Each time we caught a turtle, we would weigh, measure and photograph it. We would identify the sex of each turtle by looking for certain telltale characteristics. Male turtles have long, thick tails, for example, while female turtles have short, narrow tails. In painted turtles, males have long claws on their front feet that they use in courtship displays to attract females. In Blanding’s turtles, the plastron (bottom part of the shell) is also curved inward, while it is flat for females. Dr. Gibbons used a system of marking turtles that involved making a pattern of notches in the shell using file or a hand drill (which doesn’t harm the turtle – remember, they’re really tough!). We would look for any marks on the turtle, and if they were not marked we would mark them using the same system Dr. Gibbons used. Finally, we’d take a small blood sample from each turtle and then let them go on their way.
Al and I worked through July 2018 and then returned in the summer of 2019 with two additional students, Juhi Parekh and Marggie Glenn, to continue the study. Over these two years, we caught almost 400 turtles in the marsh. These included a number of recaptured turtles that had been marked in Dr. Gibbons’ study in the 1980s and one marked in the 1960s, making these turtles at least 40 and potentially more than 60 years old! By looking back at the data over time, we found that young male and female turtles were born at approximately equal rates. However, the number of female turtles in the population declined in the 1980s before rebounding in recent years, possibly due to emigration out of the marsh or lower survival rates compared to males. We also used blood chemistry to show that turtles in Sherriff’s Marsh likely still have different diets than turtles in other sites, although they may be eating less plants and more animal prey than previously thought.
Long-term studies like these are essential for tracking how turtle populations change over time and for understanding and reversing population declines. Unfortunately, the current COVID-19 pandemic is making it difficult for many scientists to continue these long-term projects this year. Although I could not return to the marsh this year, several KBS researchers are planning to catch more turtles this summer.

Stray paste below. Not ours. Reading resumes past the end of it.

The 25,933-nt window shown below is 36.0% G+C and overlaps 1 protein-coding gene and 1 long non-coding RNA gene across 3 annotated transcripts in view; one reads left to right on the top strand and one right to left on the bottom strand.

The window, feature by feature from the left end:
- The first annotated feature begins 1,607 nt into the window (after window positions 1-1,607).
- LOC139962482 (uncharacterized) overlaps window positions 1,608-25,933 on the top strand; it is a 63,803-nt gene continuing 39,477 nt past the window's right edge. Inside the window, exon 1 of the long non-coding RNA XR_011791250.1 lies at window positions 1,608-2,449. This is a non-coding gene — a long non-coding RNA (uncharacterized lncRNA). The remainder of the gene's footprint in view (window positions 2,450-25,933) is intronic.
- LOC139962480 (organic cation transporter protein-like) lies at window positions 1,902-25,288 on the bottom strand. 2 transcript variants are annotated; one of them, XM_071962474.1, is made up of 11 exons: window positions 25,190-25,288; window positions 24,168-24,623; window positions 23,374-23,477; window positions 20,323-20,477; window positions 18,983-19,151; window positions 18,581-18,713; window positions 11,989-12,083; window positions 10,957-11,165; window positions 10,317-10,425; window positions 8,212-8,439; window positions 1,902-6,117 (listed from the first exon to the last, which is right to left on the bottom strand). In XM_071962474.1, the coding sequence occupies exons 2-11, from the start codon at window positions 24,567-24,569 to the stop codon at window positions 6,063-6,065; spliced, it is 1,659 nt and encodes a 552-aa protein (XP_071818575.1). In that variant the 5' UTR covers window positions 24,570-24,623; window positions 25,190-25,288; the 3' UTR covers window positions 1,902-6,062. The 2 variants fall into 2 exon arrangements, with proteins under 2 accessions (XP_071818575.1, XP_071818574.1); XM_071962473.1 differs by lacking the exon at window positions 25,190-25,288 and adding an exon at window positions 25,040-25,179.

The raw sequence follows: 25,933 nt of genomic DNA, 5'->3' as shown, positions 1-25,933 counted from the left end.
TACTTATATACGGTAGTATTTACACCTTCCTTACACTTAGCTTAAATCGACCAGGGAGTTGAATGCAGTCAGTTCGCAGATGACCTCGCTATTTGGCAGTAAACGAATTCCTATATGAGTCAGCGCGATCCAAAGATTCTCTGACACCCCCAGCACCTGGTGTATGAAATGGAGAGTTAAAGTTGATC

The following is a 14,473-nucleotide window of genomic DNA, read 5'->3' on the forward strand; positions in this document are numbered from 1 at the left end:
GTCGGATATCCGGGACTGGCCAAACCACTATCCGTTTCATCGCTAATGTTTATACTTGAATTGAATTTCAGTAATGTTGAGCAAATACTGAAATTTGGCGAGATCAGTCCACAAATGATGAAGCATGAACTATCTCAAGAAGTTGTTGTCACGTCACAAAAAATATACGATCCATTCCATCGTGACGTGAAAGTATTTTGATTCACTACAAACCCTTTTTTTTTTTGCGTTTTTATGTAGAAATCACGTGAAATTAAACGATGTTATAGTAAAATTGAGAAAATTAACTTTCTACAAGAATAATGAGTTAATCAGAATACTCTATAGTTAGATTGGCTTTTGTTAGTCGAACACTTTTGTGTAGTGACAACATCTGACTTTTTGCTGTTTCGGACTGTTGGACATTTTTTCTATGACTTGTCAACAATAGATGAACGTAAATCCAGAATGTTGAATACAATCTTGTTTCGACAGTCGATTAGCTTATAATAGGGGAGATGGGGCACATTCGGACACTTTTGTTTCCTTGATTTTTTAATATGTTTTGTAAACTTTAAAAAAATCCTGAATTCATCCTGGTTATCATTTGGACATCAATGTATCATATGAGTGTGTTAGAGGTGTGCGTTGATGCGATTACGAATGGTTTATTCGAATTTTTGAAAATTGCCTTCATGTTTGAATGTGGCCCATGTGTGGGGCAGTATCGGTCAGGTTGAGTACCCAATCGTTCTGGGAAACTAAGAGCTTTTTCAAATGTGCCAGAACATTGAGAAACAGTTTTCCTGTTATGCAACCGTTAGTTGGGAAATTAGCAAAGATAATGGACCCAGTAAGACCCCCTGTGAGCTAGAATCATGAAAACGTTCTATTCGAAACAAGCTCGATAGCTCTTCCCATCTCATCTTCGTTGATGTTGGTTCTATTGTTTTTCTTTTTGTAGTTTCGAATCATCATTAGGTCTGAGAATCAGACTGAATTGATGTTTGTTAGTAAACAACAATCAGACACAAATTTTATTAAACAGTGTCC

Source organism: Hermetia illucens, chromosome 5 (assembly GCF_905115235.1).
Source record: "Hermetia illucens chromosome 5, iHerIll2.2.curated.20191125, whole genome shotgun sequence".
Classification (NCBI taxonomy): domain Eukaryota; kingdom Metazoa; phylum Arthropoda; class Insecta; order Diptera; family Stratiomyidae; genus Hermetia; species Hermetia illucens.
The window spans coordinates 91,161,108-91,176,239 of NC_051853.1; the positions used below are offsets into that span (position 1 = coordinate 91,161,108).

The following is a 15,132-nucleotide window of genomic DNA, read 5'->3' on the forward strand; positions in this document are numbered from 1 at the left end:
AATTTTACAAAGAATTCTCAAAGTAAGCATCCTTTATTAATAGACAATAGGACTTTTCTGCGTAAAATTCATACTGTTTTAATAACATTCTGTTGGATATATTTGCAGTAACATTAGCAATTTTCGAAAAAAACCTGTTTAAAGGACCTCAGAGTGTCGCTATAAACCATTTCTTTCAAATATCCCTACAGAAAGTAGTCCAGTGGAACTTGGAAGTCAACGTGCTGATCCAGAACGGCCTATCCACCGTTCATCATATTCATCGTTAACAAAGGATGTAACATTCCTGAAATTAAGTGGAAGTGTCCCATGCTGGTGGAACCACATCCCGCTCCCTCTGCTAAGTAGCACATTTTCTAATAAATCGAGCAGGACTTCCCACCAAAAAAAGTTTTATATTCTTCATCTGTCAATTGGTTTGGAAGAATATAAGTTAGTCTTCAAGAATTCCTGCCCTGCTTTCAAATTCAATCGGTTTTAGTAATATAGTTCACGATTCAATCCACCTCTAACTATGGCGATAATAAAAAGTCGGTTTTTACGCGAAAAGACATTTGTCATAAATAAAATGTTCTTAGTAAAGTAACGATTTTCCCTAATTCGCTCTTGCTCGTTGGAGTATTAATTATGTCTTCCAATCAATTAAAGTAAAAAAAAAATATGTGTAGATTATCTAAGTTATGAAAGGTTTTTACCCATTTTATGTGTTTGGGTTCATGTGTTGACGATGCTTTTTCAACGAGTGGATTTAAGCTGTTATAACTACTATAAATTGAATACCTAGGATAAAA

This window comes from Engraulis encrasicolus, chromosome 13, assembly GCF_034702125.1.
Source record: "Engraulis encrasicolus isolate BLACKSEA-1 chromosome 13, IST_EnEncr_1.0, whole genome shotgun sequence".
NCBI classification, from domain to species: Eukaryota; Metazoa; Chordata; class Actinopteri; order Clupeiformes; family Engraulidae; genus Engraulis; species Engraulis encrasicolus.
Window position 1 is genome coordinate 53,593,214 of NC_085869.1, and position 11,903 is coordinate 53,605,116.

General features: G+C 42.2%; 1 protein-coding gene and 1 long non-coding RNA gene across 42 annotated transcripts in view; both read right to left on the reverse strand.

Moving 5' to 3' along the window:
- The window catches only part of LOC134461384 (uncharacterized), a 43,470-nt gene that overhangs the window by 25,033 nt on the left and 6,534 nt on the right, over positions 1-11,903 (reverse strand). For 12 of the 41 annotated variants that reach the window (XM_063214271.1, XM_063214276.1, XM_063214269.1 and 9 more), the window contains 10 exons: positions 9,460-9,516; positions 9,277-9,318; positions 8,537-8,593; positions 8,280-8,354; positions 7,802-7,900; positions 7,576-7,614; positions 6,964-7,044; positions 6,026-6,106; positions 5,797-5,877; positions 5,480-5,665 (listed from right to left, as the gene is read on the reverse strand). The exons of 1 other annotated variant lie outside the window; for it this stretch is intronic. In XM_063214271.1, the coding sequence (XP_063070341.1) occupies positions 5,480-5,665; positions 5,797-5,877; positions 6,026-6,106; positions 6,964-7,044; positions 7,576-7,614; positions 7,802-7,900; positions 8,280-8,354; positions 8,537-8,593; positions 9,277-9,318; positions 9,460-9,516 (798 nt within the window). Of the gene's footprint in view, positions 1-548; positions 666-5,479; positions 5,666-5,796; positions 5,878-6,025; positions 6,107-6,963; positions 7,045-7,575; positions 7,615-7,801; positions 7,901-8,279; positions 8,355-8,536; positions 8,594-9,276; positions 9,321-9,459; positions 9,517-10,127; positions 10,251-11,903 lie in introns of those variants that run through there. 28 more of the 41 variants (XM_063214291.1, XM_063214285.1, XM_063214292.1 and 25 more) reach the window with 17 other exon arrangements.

With many people spending more time at home and outdoors this spring and summer, we have a great opportunity to help out turtles or even start your own mini-study. You can look around your local marsh or pond and note how many turtles you see basking on a sunny day, and you can upload your observations of turtles to a citizen science app such as iNaturalist. You can also keep an eye out in the mornings and evenings this time of year for female turtles wandering around on land looking for sites to lay their eggs. If you see a turtle in the road and you can safely assist it, you should move the turtle in the direction that it is facing to the other side. Small actions like these can help us monitor turtle populations and can help turtle populations persist in a changing world.
Dr. Brendan Reid is a postdoctoral research in the Fitzpatrick Lab at KBS. He uses population data and genetics to better understand how to conserve cold-blooded creatures, including turtles and fish.